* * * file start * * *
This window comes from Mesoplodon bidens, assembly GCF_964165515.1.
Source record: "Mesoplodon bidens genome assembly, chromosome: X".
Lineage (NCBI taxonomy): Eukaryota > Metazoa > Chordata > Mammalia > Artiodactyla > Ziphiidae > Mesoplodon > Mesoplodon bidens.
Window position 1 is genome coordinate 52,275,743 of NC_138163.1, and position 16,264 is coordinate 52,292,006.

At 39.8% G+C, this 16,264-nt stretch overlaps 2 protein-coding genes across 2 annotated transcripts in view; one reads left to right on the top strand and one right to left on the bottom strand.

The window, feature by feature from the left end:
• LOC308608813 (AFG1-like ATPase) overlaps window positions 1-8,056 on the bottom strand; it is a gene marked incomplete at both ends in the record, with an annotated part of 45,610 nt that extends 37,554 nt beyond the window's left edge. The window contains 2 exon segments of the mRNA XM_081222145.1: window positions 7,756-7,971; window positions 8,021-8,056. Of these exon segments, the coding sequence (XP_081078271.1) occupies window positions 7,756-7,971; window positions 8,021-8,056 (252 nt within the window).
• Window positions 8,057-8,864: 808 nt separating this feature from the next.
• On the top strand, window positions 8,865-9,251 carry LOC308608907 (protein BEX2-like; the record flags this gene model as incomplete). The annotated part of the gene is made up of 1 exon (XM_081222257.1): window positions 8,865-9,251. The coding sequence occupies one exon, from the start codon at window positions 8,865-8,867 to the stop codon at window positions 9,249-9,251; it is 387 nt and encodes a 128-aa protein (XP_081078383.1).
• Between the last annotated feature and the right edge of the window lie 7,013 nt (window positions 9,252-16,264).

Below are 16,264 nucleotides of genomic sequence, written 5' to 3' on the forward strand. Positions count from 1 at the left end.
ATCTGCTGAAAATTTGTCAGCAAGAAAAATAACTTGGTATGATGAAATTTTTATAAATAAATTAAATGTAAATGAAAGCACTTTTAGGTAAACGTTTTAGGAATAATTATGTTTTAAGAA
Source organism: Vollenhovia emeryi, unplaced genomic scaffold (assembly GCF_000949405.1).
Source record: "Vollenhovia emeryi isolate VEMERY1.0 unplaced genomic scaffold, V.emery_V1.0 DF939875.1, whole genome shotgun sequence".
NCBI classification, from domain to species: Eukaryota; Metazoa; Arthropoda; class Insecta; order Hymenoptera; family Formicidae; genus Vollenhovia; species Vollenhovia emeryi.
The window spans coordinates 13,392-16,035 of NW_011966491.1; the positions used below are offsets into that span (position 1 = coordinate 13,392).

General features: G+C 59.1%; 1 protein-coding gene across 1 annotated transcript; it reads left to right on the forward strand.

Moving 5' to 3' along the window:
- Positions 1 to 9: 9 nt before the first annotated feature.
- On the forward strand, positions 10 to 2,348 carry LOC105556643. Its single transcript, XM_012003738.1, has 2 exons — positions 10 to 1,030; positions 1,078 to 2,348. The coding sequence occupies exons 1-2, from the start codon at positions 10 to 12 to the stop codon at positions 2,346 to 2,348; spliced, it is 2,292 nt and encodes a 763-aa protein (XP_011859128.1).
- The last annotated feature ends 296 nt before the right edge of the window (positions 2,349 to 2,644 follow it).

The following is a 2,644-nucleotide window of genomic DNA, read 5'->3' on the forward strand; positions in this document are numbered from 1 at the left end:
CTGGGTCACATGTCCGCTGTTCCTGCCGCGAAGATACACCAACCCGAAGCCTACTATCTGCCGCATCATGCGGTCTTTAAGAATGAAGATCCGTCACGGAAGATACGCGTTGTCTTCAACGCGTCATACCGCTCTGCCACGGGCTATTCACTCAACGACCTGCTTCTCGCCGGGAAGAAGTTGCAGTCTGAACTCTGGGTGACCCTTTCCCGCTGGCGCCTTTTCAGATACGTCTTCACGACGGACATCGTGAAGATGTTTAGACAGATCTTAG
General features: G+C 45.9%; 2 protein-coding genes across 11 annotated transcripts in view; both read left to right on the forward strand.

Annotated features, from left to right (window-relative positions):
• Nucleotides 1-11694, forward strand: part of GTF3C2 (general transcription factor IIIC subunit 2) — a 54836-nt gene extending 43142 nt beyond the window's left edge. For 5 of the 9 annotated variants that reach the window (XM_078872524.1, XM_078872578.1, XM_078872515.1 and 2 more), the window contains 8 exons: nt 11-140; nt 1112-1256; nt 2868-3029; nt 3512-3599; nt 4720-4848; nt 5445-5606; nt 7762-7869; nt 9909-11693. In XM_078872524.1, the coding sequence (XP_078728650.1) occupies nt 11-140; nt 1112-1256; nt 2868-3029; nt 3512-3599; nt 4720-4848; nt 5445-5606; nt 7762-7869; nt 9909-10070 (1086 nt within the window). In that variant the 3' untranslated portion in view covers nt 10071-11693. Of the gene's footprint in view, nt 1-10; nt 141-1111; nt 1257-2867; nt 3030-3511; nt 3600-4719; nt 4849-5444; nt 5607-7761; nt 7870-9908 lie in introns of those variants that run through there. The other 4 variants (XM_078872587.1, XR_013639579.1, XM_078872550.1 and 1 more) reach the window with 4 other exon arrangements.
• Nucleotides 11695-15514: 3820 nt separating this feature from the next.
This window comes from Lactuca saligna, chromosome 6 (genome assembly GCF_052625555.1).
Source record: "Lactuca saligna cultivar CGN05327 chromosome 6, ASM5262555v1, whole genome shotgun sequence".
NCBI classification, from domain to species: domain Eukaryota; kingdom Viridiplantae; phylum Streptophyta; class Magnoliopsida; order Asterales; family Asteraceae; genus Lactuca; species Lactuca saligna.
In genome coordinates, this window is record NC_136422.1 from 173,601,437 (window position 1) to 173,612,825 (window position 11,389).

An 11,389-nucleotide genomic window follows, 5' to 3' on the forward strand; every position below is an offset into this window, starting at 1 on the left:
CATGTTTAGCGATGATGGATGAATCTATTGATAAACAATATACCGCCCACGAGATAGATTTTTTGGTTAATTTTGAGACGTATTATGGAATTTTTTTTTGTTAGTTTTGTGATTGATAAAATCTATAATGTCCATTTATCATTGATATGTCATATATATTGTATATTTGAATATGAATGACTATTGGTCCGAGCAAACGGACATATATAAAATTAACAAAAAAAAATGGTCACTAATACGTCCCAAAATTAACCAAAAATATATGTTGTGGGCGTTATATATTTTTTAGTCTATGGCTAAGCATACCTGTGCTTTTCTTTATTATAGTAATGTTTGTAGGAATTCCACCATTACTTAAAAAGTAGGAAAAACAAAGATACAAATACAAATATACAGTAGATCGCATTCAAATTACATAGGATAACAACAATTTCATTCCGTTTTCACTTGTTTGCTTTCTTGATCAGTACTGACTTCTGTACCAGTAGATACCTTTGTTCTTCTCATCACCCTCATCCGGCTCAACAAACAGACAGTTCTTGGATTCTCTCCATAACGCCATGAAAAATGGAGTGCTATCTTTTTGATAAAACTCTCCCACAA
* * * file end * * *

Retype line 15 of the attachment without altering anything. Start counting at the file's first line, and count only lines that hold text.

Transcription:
NCBI classification, from domain to species: Eukaryota; Metazoa; Arthropoda; class Insecta; order Hymenoptera; family Formicidae; genus Vollenhovia; species Vollenhovia emeryi.